RHA threw in an additional feature to differentiate the T20 from the crowd – user changeable tuning filters. This one will probably appeal more to audiophiles, as most users don’t have a problem EQ’ing for their preferred sound signature. But if you care about accuracy, digital tuning is a no-no.
It’s simpler than it sounds. There are two options: more bass or more treble (the neutral filter comes installed). The filters are essentially the nozzles, which screw in. To change them, simply remove the ear tip, unscrew the installed filter, and screw the new one in.
The filters work by either holding back the higher frequencies or not. If you look in the bassy filter, you’ll notice a thick foam insert within, meant to recess the treble (the bass moves forward as a result). In contrast, there is no foam at all in the treble filter, allowing it to output fully. The neutral filter has a middle-ground (less dense foam).
One overlook is that if you’re an Android user, you won’t get in-line remote support. There’s a version of this headphone called the T20i with a remote/mic component, but it’s only made for Apple devices. Instead of creating a variant with a compatible Android remote, RHA simply made the T20, which just excludes the remote.
Don’t worry, RHA doesn’t just bring good looks. It makes it clear that the T20 packs the prowess to stand up with high-end competitors. Is that actually the case?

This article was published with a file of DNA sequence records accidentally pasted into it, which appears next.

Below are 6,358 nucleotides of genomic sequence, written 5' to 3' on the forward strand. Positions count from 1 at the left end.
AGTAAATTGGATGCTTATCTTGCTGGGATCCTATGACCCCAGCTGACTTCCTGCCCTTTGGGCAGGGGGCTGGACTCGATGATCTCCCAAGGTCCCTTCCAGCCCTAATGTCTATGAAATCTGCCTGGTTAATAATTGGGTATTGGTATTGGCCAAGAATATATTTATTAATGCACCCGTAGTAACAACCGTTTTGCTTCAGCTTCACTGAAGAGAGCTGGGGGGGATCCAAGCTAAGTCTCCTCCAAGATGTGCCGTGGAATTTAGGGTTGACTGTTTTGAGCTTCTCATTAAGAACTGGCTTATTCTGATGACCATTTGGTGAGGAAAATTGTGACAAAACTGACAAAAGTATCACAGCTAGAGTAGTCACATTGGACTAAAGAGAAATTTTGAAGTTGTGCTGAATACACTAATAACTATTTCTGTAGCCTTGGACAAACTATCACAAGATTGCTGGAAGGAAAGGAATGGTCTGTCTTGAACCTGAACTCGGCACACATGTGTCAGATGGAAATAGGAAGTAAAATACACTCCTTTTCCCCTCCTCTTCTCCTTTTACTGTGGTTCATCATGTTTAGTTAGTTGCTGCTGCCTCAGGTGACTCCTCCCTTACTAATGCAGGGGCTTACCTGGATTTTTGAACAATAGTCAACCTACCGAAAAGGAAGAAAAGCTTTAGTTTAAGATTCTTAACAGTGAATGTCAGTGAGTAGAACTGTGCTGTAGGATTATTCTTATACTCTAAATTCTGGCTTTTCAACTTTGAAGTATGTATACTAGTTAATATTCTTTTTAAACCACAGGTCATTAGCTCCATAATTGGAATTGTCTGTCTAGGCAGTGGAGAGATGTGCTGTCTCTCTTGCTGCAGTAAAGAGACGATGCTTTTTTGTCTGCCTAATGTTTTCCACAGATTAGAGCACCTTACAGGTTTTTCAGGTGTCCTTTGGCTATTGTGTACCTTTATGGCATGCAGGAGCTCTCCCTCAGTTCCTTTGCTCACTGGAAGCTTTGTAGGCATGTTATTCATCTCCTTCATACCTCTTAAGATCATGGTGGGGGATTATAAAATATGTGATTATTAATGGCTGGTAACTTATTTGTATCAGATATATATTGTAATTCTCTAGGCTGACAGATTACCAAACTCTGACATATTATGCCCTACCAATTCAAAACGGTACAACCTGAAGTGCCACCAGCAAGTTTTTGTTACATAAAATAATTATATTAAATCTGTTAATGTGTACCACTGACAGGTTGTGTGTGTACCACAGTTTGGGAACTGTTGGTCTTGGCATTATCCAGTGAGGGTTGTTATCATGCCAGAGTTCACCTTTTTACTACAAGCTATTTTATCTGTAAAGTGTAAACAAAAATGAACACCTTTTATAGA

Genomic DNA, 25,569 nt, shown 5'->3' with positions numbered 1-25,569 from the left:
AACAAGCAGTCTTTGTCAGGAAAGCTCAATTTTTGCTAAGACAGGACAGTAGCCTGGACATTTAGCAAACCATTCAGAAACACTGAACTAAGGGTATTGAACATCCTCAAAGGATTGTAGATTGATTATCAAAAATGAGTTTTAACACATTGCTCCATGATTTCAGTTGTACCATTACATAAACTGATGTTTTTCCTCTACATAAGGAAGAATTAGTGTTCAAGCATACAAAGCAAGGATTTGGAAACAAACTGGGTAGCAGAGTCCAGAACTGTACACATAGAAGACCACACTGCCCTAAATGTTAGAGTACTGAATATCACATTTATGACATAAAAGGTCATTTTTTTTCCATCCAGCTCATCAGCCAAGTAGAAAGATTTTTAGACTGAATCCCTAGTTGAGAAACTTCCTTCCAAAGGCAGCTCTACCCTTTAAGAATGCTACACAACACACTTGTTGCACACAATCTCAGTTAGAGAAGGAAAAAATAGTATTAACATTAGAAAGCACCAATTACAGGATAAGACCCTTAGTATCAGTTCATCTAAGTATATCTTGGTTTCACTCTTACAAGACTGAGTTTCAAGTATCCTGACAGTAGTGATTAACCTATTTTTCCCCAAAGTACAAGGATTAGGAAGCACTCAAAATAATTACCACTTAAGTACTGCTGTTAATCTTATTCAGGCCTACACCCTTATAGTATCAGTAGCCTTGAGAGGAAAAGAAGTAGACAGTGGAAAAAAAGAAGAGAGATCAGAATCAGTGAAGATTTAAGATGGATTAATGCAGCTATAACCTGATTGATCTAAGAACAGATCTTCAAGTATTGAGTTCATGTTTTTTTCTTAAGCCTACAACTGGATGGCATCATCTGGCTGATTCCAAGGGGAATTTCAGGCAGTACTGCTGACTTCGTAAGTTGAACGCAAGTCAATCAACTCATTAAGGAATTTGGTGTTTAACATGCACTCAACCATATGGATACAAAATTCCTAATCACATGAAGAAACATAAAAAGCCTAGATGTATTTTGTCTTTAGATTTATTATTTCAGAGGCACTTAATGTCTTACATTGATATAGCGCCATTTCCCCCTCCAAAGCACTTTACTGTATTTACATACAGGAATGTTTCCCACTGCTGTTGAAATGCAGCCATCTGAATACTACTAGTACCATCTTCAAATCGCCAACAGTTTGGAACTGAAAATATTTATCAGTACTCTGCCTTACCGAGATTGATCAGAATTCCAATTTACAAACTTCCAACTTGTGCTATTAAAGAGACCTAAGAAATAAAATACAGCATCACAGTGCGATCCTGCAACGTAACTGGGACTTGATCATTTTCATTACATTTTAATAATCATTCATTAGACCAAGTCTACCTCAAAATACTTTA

Indeed. This is the real deal. The best way to describe the T20’s sound is a balance between audiophile-grade reproduction and musical impact. What I mean by this is that all the frequency ranges across the spectrum show their fair share of detail, while the bass is emphasized for a pleasing punch. Most users love a relevant bass response, so the RHA will appeal a majority of the market. But from an audiophile perspective, it may be too much. Thankfully, this is where the interchangeability filter system really shines. We can correct these characteristics (although, one can argue that the neutral setting isn’t necessarily “netural”).
When you look into the technological details of the T20, you’ll see RHA throw around an approach called DualCoil. This pertains to how RHA engineered the T20’s dynamic driver to deliver a higher resolution sound. It essentially added an inner coil to the driver’s magnet, whereas traditional dynamic drivers only have an outer one. I won’t pretend that I know the science behind it, but I imagine that an extra coil allows for better control and more accurate response from the driver.
I sure believe in it, because my ears hear a highly detailed and smooth reproduction. My only gripe about the neutral setting is that the sound signature is slightly V-shaped (favoring bass/treble over mids). This isn’t uncommon, and I’ve heard more skewed spectrums, but I would’ve like a more balance. As a result, the mids sound a little confined compared to the prominent frequencies. Switching to the treble filters does help, but to an extent. The mids still sound slightly veiled to me. I’m nitpicking though, it’s not that bad.
The soundstage and imaging of elements within that space are both good. I wouldn’t call them exceptional (you will get a more expansive experience up the price chain), but they’re above average. Ultimately, sound-wise, the T20 are where they should be at their price-point. Actually, overall, I feel like they exceed their price.
I was impressed by the RHA T20. They showed a lot of promise and I feel like they exceeded my expectations. No doubt, if you have this kind of budget, you can’t go wrong here. And this is coming from someone who owns much pricier in-ears. The law of diminishing returns certainly applies to high-end in-ears, and the T20 kinda hits that limit of where you should reasonably stop. Job well done, RHA.